NEC Philharmonia + Tristan Rais-Sherman '21 AD: Memories and Echoes
The four works on this program all explore memory and dreamlike recollections of the past. Kodály’s Dances of Galánta is a wild reimagination of the composer’s childhood memories of local musicians, Debussy’s quietly revolutionary adaptation of Stéphane Mallarmé’s poem L’après midi d’un faune about a faun’s fever dream, Missy Mazzoli’s Sinfonia (for Orbiting Spheres) with its captivating reimagination of Baroque florid ornamentation, and Brahms’s Third Symphony, featuring one of his most striking intermezzos—a delicate and transparent vision of a distant memory, gone forever.
This performance is open to in-person audiences, and can also be viewed below via livestream.
View livestream from Jordan Hall:
- NEC Philharmonia
- Tristan Rais-Sherman '21 AD
Missy Mazzoli | Sinfonia (for Orbiting Spheres)
Sinfonia (for Orbiting Spheres) is music in the shape of a solar system, a collection of rococo loops that twist around each other within a larger orbit. The word “sinfonia” refers to baroque works for chamber orchestra but also to the old Italian term for a hurdy-gurdy, a medieval stringed instrument with constant, wheezing drones that are cranked out under melodies played on an attached keyboard. It’s a piece that churns and roils, that inches close to the listener only to leap away at breakneck speed, in the process transforming the ensemble turns into a makeshift hurdy-gurdy, flung recklessly into space. Sinfonia (for Orbiting Spheres) was commissioned by the Los Angeles Philharmonic.
– Missy Mazzoli
Zoltán Kodály | Dances of Galánta
Allegro con moto, grazioso
Galánta is a small Hungarian market-town known to the travelers from Vienna to Budapest. The composer has passed there seven years of his childhood. There existed at that time a famous Gypsy-band which has disappeared in the meantime. Their music was the first orchestral sonority which came to the ear of the child. —Zoltán Kodály
Just like his compatriot, Béla Bartók, Zoltán Kodály was driven by a love of the music, spirit, and folklore of his home country of Hungary. The Dances of Galánta represent one of the greatest crystallizations of his compositional craft, combined with a deep influence of folk music and history.
Claude Debussy | Prélude à l'après-midi d'un faune
Completed in 1894, Debussy’s Prélude à l'après-midi d'un fauneis one of the composer’s most important early masterpieces and public triumphs. The Prélude shows that Debussy’s nickname, “the quiet revolutionary,”was well deserved.Concealed by a ceaselessly surreal, gorgeous, and sensuous exterior, Debussy wrote a groundbreaking piece of music that completely upended the status quo of Wagnerian Austro-German music.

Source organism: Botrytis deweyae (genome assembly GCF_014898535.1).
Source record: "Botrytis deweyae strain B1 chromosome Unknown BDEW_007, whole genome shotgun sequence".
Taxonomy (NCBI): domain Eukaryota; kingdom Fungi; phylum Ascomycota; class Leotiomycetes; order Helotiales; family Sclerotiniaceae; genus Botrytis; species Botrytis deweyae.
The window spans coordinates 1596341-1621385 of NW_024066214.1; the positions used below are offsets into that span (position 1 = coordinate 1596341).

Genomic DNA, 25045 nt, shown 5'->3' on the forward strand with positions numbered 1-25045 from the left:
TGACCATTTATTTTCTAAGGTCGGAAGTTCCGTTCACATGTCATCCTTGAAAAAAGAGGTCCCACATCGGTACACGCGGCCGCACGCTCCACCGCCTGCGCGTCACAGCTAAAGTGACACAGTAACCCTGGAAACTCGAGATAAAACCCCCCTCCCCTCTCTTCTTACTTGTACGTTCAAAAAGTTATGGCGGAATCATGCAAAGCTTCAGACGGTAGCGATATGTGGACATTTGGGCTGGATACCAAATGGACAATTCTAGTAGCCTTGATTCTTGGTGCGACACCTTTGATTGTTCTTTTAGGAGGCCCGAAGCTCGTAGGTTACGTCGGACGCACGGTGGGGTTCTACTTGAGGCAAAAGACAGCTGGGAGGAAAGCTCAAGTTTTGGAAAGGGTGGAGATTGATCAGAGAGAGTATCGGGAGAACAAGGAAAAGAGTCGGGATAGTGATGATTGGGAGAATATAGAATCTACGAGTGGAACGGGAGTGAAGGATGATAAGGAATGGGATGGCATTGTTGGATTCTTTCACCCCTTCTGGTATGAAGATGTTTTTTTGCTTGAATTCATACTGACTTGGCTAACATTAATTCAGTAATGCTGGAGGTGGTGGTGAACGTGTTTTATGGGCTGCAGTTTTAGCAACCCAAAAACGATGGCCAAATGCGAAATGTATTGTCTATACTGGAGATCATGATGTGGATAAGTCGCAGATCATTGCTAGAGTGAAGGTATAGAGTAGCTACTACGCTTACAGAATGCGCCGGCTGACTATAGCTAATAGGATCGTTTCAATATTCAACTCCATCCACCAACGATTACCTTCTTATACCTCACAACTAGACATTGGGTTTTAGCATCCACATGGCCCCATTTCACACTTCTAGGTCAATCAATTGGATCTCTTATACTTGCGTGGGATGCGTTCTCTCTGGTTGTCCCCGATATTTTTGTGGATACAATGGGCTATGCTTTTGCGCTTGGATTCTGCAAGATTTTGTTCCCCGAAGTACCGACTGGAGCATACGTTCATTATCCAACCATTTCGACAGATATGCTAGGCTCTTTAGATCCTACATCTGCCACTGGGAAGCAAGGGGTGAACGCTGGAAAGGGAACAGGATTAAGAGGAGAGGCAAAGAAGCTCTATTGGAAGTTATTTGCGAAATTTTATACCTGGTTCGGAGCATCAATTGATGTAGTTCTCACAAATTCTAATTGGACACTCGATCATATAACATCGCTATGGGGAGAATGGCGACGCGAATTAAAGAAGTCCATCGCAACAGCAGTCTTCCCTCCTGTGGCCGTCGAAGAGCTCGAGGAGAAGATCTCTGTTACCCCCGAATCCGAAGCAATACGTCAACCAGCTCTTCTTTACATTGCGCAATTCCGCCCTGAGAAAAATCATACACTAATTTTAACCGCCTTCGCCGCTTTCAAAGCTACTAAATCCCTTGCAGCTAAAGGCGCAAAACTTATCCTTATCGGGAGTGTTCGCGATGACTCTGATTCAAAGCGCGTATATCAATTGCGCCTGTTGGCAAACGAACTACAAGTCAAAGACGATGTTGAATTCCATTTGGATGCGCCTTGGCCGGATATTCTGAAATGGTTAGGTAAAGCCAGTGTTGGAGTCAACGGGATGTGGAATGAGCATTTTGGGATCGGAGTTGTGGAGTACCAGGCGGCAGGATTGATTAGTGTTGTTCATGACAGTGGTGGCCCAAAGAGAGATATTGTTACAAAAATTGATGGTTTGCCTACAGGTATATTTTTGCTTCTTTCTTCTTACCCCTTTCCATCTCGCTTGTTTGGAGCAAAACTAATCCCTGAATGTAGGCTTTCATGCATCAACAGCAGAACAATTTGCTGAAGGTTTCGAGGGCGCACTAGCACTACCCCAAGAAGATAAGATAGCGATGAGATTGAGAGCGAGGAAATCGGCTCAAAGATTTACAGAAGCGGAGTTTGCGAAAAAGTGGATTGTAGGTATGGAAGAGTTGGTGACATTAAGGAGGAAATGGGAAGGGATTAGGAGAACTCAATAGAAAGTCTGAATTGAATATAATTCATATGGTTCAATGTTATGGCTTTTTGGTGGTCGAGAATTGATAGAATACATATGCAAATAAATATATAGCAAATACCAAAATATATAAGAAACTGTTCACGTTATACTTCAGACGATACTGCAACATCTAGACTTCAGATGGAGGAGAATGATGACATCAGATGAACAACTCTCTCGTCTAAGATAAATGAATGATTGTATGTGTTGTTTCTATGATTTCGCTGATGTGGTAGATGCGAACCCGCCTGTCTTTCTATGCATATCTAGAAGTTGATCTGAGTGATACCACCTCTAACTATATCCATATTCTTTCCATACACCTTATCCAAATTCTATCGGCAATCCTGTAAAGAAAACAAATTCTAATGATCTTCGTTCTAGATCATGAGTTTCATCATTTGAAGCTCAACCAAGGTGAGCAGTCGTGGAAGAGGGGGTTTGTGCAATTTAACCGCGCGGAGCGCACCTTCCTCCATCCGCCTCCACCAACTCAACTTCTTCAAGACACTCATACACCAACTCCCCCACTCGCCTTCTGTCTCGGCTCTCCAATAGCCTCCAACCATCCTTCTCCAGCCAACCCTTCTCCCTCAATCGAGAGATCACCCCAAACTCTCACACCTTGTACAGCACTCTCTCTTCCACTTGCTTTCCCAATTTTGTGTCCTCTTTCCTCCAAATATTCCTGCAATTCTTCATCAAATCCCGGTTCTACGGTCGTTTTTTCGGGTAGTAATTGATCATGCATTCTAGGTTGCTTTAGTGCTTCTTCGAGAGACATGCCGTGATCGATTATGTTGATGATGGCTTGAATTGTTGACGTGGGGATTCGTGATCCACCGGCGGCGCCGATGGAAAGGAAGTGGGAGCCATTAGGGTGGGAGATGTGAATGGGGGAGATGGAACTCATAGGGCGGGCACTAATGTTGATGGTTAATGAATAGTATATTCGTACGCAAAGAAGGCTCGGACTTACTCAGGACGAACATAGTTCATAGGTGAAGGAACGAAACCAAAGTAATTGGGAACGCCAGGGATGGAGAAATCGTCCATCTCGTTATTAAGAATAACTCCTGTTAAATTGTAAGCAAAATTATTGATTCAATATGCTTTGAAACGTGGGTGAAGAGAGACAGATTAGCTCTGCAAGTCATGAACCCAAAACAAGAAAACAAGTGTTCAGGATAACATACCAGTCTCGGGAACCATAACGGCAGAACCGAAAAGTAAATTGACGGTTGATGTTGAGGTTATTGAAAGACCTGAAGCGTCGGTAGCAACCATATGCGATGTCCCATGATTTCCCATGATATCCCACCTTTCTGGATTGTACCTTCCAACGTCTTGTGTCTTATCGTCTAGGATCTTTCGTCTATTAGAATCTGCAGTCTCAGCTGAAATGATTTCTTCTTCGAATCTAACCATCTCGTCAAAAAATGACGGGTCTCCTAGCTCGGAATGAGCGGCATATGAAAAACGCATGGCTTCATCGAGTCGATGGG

Much of the European classical music from the mid 1700s until the late 1800s was driven by thematic development and the juxtaposition of key centers. The genius of Debussy in this piece was to write music that seems to float in a state somewhere between waking and sleeping, conscious and unconscious. Debussy is much less concerned with these “classical” stylistic traits, and much more concerned with color, atmosphere, and evocation. He seeks, and achieves, to create an enchanting new style of music: one that seems to drift and float through the air. That being said, a close analysis of the score reveals that this dreamy exterior is built upon a framework of motivic development that is mind boggling in its rigor, discipline, and mastery.
Johannes Brahms | Symphony No. 3 in F Major, op. 90
Allegro con brio
Brahms's four symphonies are undoubtedly some of the most performed and cherished orchestral compositions ever created. They are remarkable for their richness of sound, compositional mastery, and profound emotional impact. The First, Second, and Fourth Symphonies end in a blaze of glory—triumphant in the First and Second, apocalyptic and rageful in the Fourth. However, the Third is by far the most enigmatic of the group, with each movement ending quietly.